Friday, 12 March 2021 21:10

Entertainment Reporter.

Acclaimed South African photojournalists James Oatway and Alon Skuy present their new photographic book [BR]OTHER, published by Jacana Media, in partnership with The Johannesburg Holocaust & Genocide Centre and Rosa Luxemburg Stiftung.

More than twelve years have passed since deadly xenophobic attacks swept unexpectedly through South Africa’s townships and informal settlements. The wave of violence left more than 60 people dead, hundreds injured and tens of thousands displaced from their homes and having to find refuge in makeshift refugee camps, community halls and police stations.

Now in 2021 - as Human Rights Day approaches on 21 March - xenophobia continues to rise. South African social media timelines are frequently punctuated with inflammatory language steeped in hatred. New episodes of violence are referred to as "cleaning" and refugees and migrants are called "cockroaches". This is translating into real life violence: migrants were attacked in Durban as recently as this month.

[BR]OTHER is a visual record of this violence over the past twelve years. The foreword, written by former Constitutional Court Judge Justice Edwin Cameron, is accompanied by critical texts by Achille Mbembe, Joao Silva, Justice Malala, Koketso Moeti and others. In documenting these events, the book aims to raise awareness of the dangers that lie in hatred, intolerance and indifference. It is an urgent call to action. We must not ignore the warning signs.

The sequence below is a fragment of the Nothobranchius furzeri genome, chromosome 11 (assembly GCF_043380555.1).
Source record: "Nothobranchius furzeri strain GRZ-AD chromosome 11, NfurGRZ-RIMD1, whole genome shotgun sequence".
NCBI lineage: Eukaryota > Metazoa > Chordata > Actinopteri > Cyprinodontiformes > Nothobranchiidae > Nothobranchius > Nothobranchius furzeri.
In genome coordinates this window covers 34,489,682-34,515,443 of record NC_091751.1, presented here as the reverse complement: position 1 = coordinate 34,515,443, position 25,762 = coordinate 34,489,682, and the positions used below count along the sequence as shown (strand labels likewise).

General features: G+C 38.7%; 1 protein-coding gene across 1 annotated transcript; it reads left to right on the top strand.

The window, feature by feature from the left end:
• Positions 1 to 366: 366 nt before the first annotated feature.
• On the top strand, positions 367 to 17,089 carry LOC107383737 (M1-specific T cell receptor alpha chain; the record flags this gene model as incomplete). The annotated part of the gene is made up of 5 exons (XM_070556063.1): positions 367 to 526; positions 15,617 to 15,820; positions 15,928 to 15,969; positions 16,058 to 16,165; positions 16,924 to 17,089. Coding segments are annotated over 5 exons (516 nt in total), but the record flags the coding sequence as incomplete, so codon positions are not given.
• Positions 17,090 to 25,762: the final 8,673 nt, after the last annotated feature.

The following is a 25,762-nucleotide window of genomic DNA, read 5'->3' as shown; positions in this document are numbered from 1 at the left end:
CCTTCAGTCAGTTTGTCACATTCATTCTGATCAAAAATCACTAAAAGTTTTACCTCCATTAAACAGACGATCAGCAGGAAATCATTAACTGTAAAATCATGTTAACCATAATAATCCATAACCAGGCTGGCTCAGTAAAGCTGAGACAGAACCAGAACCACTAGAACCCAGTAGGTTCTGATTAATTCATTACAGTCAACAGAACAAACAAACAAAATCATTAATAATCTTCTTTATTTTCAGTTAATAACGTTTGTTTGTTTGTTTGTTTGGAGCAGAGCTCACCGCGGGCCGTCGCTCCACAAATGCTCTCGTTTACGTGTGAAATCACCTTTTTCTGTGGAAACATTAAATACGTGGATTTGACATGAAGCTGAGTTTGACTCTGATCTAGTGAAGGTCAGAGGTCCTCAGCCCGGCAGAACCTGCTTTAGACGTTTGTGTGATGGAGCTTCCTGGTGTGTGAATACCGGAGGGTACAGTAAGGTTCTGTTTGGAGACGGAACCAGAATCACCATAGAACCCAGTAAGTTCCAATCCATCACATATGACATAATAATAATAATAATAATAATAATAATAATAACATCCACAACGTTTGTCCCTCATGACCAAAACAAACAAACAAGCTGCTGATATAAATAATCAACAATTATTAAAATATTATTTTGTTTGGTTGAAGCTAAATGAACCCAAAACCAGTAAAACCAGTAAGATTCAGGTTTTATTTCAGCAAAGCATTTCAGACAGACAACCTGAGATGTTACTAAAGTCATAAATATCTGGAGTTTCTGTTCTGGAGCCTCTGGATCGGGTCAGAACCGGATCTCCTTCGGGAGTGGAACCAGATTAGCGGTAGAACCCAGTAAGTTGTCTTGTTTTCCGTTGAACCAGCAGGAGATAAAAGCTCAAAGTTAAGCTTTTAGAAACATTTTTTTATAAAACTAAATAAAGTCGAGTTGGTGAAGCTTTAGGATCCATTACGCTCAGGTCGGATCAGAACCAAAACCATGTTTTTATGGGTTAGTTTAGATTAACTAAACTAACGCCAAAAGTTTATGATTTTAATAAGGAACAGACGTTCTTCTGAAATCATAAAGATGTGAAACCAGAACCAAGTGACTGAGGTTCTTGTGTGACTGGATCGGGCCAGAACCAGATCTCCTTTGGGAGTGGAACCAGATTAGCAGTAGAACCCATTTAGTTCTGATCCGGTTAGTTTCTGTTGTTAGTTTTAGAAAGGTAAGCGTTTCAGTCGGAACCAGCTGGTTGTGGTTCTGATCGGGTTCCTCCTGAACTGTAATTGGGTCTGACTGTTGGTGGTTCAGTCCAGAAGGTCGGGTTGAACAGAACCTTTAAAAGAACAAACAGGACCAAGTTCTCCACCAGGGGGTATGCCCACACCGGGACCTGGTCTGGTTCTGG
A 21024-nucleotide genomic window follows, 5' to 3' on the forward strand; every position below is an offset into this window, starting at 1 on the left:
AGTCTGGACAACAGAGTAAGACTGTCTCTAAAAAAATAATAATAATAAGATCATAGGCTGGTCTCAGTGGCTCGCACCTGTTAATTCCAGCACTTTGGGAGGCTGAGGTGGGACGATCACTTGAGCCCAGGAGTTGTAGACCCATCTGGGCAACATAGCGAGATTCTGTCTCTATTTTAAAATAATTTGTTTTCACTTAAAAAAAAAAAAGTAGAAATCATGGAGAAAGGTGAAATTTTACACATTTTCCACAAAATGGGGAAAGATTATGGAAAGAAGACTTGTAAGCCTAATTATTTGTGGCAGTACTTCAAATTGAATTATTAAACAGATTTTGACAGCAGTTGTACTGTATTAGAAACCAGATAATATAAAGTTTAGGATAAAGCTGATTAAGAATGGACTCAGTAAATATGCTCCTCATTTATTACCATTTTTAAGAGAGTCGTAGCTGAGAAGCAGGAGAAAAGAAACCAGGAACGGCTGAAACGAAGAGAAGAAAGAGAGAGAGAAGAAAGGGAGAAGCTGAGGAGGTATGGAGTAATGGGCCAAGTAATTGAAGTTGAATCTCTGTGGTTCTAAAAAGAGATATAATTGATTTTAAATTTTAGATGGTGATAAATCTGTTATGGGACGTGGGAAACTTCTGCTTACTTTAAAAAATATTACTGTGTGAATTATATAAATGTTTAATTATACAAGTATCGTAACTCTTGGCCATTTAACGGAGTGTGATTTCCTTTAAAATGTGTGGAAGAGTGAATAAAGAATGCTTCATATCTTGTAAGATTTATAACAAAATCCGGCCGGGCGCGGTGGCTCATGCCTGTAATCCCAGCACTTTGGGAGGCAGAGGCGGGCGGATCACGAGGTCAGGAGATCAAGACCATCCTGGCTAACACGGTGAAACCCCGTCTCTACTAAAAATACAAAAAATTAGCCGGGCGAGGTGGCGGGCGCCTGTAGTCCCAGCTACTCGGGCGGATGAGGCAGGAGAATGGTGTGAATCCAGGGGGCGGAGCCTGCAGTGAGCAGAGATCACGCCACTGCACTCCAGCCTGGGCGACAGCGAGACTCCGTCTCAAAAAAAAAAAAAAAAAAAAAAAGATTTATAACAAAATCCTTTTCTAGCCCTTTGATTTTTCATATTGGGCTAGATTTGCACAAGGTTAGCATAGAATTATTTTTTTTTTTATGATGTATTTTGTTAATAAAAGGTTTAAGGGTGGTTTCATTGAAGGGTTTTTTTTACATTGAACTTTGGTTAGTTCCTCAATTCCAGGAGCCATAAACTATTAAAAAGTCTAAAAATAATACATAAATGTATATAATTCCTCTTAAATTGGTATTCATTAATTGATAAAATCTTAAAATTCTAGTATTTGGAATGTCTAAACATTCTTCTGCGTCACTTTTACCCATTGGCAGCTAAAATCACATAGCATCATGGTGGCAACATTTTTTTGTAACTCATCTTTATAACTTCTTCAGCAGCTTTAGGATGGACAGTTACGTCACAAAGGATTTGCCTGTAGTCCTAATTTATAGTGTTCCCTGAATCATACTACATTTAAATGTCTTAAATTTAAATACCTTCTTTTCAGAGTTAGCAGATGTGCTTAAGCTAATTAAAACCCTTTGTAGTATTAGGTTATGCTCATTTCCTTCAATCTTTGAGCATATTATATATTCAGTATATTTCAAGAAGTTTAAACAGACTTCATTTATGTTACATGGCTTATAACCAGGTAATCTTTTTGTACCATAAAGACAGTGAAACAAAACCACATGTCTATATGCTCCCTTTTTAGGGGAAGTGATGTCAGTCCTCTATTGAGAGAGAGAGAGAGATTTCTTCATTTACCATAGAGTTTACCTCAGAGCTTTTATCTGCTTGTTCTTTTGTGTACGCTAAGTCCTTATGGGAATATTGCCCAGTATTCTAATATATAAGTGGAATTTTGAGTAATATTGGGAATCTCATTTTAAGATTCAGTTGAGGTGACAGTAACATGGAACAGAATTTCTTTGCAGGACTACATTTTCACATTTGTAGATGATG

No African is a foreigner in Africa!

No African is a migrant in Africa!

Africa is where we all belong!’ - Professor Achille Mbembe.

ABOUT THE PHOTOGRAPHERS

James Oatway is an independent South African photographer. His work revolves mostly around themes of social inequality and people affected by conflict. He was the chief photographer and picture editor of the Sunday Times newspaper and is co-author of The Battle of Bangui (Penguin Random House, 2021). Oatway has received various international awards including multiple Pictures of the Year International (POYi) awards. In 2015 he was named the Vodacom South African Journalist of the Year. In 2018 his Red Ants project won the prestigious Visa d’or Feature Award at the Visa Pour l’image Photojournalism Festival in Perpignan, France.

Alon Skuy began work as a photographer for The Star, Saturday Star and the Sunday Independent, and later moved on to be chief photographer of The Times and Sunday Times. His work focuses on issues relating to inequality, resilience and conflict, and life on the fringes of society. Skuy is the recipient of numerous local and international awards, including a World Press Photo Award, and multiple awards from the Picture of the Year International (POYi).